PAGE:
The Entrepreneur – Film Review

There’s a certain category of mainstream releases — found in dollar theaters and Redbox kiosks across the country — that are thriving on dwindling expectations. Perhaps you know that feeling: a moment during your viewing, recognizable only in hindsight, where you let go of the potential of the film as a whole and cling instead to individual scenes or performances. If you can understand this turning point, then you can understand how The contractor is both a mediocre film and a film with enough interesting parts to (perhaps) warrant your attention.

James (Chris Pine, still our best Chris) needs the money. All that’s left of his decade of service is a bad knee and an honorable discharge; before long, the devoted family man is ready to sell his skills to the highest bidder. So when his friend and former commander Mike (the ever-reliable Foster) turns him on to a private black ops contractor, James is thrilled to find a job that allows him to continue serving his country. But when his first mission takes a sudden and bloody turn, James soon realizes that dollars matter a lot more than sides in the world of paramilitary units.

In Against all oddsPine and Foster presented a sort of blue-collar depth as two brothers who resort to violence to navigate a broken financial system. The contractor, at least in theory, plays in the same corner of the sandbox. JP Davis’ screenplay targets a generation of broke military veterans. James uses a cocktail of performance-enhancing drugs just to stay in the game; when he is fired from the service due to a failed blood test, he more apologetically than angrily, despite frequent acknowledgments that his base had taken a no ask, no tell approach to doping. This puts the blame squarely on the shoulders of the military – or would, if The contractor was ready to keep pulling on that narrative thread.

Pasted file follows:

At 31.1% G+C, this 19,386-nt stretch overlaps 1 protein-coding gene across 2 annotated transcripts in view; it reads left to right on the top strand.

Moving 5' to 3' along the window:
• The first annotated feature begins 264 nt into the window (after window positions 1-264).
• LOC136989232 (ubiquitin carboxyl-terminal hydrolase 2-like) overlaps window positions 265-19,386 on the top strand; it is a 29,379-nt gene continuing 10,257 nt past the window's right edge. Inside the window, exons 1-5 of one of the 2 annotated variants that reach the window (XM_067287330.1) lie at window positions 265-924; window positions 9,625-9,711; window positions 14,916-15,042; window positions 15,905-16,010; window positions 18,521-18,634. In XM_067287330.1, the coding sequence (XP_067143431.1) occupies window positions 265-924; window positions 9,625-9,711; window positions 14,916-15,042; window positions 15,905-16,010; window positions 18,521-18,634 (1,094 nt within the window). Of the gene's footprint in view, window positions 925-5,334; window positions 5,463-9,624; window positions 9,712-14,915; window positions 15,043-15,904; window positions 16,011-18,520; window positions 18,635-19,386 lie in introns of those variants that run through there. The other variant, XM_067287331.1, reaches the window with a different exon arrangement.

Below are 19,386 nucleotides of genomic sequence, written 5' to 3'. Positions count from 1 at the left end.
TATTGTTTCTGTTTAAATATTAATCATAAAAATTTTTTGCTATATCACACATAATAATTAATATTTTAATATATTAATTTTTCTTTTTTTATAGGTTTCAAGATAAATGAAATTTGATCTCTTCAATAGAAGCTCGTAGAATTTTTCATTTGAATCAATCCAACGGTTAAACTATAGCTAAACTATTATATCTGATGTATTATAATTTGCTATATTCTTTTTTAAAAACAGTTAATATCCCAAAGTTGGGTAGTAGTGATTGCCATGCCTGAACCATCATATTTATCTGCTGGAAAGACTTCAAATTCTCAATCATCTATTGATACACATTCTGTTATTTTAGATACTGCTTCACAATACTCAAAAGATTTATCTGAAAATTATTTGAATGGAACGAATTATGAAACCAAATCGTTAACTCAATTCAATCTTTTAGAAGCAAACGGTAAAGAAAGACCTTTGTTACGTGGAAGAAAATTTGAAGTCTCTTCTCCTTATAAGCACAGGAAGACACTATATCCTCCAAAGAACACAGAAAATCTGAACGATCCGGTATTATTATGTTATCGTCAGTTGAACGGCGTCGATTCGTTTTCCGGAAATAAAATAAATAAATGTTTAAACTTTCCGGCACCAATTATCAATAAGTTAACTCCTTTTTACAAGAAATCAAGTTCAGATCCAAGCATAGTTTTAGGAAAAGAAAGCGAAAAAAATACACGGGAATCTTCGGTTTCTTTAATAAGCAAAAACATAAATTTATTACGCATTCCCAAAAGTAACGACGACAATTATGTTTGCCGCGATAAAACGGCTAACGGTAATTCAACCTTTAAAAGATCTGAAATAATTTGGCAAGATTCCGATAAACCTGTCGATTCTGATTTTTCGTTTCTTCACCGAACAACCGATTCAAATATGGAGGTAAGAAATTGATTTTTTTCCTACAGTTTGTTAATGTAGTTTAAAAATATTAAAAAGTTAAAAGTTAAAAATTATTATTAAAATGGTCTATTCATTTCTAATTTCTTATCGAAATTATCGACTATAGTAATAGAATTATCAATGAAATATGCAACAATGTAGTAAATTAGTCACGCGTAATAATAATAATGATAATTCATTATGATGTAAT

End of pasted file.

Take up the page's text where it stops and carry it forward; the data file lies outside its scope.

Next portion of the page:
With no medical pension and looming bills, James chooses to go into private contracts, and The contractor is never better than when it touches the boundaries of paramilitary culture. In a later scene, we are introduced to Virgil (Marsan), an American who operates a word-of-mouth field hospital for independents. They sit and compare their trips; we recognize that Virgil is a potential path that James could follow. These are the times – when The contractor pulls back the curtain on a semi-organized culture of disillusioned soldiers – where the film finds its voice, and Pine is the perfect vehicle for a generation of warriors who would rather be helpful than righteous.

But even as we cling to these concepts and performances, we recognize that it’s probably too late. The contractor seems torn between two types of film: the direct-to-video staple of a reluctant soldier bearing arms to protect his family, and a darker condemnation of private contracting (and the systems of power that require his survival). It’s the second movie that flashes first, leaving Pine and Foster to lead the remaining scenes to their generic conclusion. Ultimately our expectations change – there is enough here to do The contractor watchable even if we close the door, it’s still good.

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